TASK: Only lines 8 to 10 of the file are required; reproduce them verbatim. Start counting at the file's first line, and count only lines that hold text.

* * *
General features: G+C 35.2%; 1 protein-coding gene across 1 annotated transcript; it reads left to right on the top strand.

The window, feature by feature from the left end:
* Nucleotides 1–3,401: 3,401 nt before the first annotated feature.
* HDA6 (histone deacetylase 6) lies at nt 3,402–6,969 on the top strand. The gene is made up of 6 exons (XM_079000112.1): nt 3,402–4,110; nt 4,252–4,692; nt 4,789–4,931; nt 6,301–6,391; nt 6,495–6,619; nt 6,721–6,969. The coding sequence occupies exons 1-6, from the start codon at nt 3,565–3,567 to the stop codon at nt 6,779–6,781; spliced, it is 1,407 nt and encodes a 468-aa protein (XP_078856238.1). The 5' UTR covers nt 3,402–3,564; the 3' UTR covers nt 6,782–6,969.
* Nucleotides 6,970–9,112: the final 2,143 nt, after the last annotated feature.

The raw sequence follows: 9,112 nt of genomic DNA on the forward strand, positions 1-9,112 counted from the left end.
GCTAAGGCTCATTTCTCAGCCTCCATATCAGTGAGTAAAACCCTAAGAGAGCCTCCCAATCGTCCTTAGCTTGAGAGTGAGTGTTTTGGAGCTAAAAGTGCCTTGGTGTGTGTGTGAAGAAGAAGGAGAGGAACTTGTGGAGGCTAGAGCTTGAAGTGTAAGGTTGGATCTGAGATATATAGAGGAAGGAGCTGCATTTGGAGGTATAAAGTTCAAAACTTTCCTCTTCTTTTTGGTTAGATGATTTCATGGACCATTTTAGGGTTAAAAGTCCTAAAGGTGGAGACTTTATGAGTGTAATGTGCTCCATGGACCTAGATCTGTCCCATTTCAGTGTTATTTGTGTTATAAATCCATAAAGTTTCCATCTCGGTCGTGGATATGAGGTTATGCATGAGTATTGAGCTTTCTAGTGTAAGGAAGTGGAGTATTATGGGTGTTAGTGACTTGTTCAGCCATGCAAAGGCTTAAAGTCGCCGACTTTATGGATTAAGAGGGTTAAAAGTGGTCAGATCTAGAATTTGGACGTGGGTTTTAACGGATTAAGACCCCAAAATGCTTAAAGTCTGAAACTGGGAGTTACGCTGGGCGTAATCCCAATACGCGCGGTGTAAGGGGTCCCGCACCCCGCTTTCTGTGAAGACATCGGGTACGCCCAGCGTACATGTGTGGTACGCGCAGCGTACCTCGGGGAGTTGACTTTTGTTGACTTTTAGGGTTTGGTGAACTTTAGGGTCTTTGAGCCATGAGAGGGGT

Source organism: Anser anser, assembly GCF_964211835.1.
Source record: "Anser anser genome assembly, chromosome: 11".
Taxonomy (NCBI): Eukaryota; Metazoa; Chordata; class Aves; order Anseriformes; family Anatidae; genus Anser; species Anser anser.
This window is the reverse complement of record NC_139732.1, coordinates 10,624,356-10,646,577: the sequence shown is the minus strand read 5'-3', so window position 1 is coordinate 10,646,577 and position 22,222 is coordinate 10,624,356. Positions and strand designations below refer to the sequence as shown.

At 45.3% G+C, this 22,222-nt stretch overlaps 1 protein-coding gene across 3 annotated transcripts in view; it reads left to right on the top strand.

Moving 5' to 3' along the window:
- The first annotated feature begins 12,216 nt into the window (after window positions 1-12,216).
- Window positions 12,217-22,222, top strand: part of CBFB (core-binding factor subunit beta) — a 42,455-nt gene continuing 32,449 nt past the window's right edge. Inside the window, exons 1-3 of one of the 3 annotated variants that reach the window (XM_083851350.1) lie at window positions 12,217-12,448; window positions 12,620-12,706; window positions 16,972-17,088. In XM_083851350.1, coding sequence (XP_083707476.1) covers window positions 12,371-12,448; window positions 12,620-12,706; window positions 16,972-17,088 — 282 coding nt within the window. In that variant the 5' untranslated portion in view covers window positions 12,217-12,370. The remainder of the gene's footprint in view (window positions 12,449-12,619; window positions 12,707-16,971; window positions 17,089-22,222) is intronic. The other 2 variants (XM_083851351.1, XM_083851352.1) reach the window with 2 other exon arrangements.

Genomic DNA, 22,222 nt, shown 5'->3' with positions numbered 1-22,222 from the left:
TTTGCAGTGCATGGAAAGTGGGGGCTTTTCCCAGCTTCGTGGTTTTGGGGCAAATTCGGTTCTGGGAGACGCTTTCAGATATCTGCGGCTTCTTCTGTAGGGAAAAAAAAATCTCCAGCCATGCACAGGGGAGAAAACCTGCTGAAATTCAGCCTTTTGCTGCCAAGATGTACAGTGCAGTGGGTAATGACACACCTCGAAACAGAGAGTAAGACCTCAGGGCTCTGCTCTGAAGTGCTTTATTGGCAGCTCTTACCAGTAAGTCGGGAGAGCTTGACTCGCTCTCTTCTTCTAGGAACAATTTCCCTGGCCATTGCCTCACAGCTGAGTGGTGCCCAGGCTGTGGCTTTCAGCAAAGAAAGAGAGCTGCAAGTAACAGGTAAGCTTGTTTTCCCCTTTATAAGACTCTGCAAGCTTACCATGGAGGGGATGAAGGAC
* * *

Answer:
Source organism: Anser anser, assembly GCF_964211835.1.
Source record: "Anser anser genome assembly, chromosome: 11".
Taxonomy (NCBI): Eukaryota; Metazoa; Chordata; class Aves; order Anseriformes; family Anatidae; genus Anser; species Anser anser.